The Government has a number of schemes set up to help people buy affordable homes. These include the Help to Buy Equity Loan which launched in April 2013.

The Help to Buy equity loan scheme was first set up by the Government in 2013. It aimed to help first-time buyers and property owners purchase a new build home with only a 5% deposit. Although a new version of this equity loan scheme has been introduced, so there are changes that need to be considered.

Help to Buy Equity Loan 


First-time buyers in England can apply for a Help to Buy Equity loan, as long as they have a 5% deposit. They will then be able to borrow up to 20% of the property value. This loan is interest-free for the first 5 years. 

However, it has been announced that in order to use this loan, a house must be reserved by the end of October this year, which is two months earlier than expected.

The scheme run by Homes England, changed the information on their website to update home builders on the new deadline.


The application will now close on the 31st of October 2022 at 6pm.


This is expected to give first-time buyers enough time to exchange by the 31st March 2023.

  • This equity loan is only available for first-time buyers
  • Equity loans are interest-free for the first 5 years 
  • The maximum price of the property you can buy depends on the region of where the property is. For the West Midlands, this is a max of £255,600 and for the North West, this is £224,400. 
  • This equity loan is only available on new-build homes and only on Help-to-Buy registered home builders 
  • You will need at least a 5% deposit 
  • The equity loan allows you to borrow up to 20% of the sale value of the property (40% for London)
  • If you receive the equity loan, you’ll still have to be accepted for a mortgage to cover the rest of the value of the property
  • You will need a mortgage for the remainder of the sale price of the property. (up to 75%, or in London 55%)
  • The Equity loan is separate from your mortgage, so you are effectively taking out 2 separate loan agreements 
  • If you sell your home, you must pay the same percentage of the proceeds as the initial equity loan. E.g. if your HTB equity loan was 20%, you must pay 20% of the proceeds of the future sale. So, if the price of your home increases or decreases, then so will the amount you end up paying.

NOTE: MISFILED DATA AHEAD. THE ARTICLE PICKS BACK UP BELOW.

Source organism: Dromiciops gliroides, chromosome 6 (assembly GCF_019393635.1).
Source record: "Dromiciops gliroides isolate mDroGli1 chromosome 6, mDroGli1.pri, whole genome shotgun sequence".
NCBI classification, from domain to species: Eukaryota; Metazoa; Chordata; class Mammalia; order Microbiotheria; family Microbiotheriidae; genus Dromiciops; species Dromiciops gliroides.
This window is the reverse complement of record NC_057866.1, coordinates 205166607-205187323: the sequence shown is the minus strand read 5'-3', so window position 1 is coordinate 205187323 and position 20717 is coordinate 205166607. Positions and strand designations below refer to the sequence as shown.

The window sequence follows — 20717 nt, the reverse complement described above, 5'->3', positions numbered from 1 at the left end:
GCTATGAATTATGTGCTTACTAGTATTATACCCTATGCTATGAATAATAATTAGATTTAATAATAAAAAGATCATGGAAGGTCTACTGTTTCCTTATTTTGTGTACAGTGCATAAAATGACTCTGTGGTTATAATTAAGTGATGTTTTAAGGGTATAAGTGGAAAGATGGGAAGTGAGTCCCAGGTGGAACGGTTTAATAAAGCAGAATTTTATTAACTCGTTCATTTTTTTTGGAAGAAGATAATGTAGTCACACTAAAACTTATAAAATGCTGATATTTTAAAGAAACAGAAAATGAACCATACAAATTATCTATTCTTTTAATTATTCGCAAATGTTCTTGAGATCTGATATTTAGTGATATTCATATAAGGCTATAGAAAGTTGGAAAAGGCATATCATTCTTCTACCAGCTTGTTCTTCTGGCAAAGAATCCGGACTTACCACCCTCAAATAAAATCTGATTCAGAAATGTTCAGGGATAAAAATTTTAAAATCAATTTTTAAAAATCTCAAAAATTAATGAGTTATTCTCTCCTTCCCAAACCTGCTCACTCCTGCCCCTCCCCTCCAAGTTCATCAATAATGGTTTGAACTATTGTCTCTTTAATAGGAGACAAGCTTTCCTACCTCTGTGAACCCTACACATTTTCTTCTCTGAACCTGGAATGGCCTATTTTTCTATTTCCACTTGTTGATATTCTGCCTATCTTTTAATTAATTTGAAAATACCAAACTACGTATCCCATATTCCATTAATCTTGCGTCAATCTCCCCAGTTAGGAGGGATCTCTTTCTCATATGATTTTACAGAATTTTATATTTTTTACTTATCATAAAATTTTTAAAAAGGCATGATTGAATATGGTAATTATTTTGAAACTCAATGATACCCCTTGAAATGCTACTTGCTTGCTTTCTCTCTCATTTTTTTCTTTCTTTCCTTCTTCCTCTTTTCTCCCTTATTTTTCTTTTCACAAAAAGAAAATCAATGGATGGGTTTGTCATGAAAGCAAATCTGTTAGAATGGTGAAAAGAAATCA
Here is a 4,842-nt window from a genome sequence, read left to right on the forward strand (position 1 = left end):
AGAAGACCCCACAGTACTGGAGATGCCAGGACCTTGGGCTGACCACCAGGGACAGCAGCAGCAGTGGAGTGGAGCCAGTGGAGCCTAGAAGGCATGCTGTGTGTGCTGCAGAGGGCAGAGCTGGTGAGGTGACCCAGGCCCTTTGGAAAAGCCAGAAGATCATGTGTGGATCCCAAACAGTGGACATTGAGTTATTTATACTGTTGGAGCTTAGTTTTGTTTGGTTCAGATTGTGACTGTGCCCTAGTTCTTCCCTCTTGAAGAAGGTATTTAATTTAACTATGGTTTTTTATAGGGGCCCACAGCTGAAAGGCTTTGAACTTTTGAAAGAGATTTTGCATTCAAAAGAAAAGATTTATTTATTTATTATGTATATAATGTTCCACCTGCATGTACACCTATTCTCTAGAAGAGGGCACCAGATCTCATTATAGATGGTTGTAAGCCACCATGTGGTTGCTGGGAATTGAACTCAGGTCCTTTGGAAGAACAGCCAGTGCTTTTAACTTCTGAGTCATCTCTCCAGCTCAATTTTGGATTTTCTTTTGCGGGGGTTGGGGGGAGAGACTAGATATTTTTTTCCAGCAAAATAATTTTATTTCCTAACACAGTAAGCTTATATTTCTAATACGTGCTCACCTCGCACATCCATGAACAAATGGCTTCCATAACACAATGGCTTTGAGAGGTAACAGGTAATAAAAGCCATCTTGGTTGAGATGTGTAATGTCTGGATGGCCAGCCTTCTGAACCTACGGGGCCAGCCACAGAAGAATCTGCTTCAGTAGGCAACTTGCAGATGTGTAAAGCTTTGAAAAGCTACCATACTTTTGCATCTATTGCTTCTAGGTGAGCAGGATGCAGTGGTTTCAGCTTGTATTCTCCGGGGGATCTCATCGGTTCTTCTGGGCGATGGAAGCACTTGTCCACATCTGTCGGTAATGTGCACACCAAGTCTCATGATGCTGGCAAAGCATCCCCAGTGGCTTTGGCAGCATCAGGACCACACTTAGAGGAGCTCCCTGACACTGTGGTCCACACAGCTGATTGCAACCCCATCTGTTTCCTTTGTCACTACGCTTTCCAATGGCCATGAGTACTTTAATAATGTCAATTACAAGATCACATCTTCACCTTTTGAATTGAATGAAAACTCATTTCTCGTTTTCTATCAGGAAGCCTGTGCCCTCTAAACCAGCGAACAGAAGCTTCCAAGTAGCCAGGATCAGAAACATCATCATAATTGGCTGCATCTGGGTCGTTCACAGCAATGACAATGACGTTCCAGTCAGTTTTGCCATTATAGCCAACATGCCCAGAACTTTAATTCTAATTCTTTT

• The HTB equity loan must be paid in 25 years, or earlier if you sell your home 
  • From year 6, (after 5 years interest-free), you will be charged 1.75%, and then from year 7, you will be charged 1.75% + CPI (Consumer Price index) + 2% (1% if you took out the loan before Dec 2019)

However, the version of the scheme was ended, and replaced with a new version that will run until the end of 2023. 

This scheme meant that homebuyers could benefit from an equity loan of 20% of the total value of the property, or 40% of the property, and this amount is interest-free for 5 years. Therefore taking out a mortgage for the remaining percentage. 

  • E.g. 
  • Deposit: 5%
  • HTB Equity loan: 20% 
  • Mortgage: 75% 

The old HTB equity loan VS the new HTB equity loan 


The old scheme was open to first-time buyers and existing homeowners, but the new scheme is only available to first-time buyers. 

Secondly, the Help to Buy scheme now comes with regional price caps, whereas before there was a blanket £600,000 price cap. For example, for the West Midlands, this cap is £255,600 and for the North West, this cap is £224,400. Meaning if the property is above the cap for that area, then the scheme cannot be used.

Contact us 


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